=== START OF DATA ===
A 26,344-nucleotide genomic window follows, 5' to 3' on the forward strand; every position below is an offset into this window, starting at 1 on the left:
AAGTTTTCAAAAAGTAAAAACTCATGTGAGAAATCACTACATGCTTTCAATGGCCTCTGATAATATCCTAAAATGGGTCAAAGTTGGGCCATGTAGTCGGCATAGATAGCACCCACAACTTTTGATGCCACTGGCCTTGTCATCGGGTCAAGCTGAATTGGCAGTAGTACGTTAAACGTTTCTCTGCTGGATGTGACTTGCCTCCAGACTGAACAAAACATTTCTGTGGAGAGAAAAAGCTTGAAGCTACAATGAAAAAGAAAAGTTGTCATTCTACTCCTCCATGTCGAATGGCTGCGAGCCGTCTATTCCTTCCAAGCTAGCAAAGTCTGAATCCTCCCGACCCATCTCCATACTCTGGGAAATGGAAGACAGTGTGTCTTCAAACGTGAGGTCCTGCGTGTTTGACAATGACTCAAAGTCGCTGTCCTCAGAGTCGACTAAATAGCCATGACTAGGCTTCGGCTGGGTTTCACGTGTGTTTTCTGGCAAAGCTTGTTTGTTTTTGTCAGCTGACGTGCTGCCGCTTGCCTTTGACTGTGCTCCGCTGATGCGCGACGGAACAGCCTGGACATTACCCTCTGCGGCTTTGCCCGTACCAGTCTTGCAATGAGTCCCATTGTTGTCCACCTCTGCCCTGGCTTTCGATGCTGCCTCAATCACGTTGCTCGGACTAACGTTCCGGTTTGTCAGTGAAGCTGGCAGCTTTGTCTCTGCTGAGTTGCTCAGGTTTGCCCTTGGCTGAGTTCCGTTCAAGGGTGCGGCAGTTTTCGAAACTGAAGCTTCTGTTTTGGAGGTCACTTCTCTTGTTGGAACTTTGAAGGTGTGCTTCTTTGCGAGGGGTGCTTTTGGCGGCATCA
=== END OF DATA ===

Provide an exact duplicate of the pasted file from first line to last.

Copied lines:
A 26,344-nucleotide genomic window follows, 5' to 3' on the forward strand; every position below is an offset into this window, starting at 1 on the left:
AAGTTTTCAAAAAGTAAAAACTCATGTGAGAAATCACTACATGCTTTCAATGGCCTCTGATAATATCCTAAAATGGGTCAAAGTTGGGCCATGTAGTCGGCATAGATAGCACCCACAACTTTTGATGCCACTGGCCTTGTCATCGGGTCAAGCTGAATTGGCAGTAGTACGTTAAACGTTTCTCTGCTGGATGTGACTTGCCTCCAGACTGAACAAAACATTTCTGTGGAGAGAAAAAGCTTGAAGCTACAATGAAAAAGAAAAGTTGTCATTCTACTCCTCCATGTCGAATGGCTGCGAGCCGTCTATTCCTTCCAAGCTAGCAAAGTCTGAATCCTCCCGACCCATCTCCATACTCTGGGAAATGGAAGACAGTGTGTCTTCAAACGTGAGGTCCTGCGTGTTTGACAATGACTCAAAGTCGCTGTCCTCAGAGTCGACTAAATAGCCATGACTAGGCTTCGGCTGGGTTTCACGTGTGTTTTCTGGCAAAGCTTGTTTGTTTTTGTCAGCTGACGTGCTGCCGCTTGCCTTTGACTGTGCTCCGCTGATGCGCGACGGAACAGCCTGGACATTACCCTCTGCGGCTTTGCCCGTACCAGTCTTGCAATGAGTCCCATTGTTGTCCACCTCTGCCCTGGCTTTCGATGCTGCCTCAATCACGTTGCTCGGACTAACGTTCCGGTTTGTCAGTGAAGCTGGCAGCTTTGTCTCTGCTGAGTTGCTCAGGTTTGCCCTTGGCTGAGTTCCGTTCAAGGGTGCGGCAGTTTTCGAAACTGAAGCTTCTGTTTTGGAGGTCACTTCTCTTGTTGGAACTTTGAAGGTGTGCTTCTTTGCGAGGGGTGCTTTTGGCGGCATCA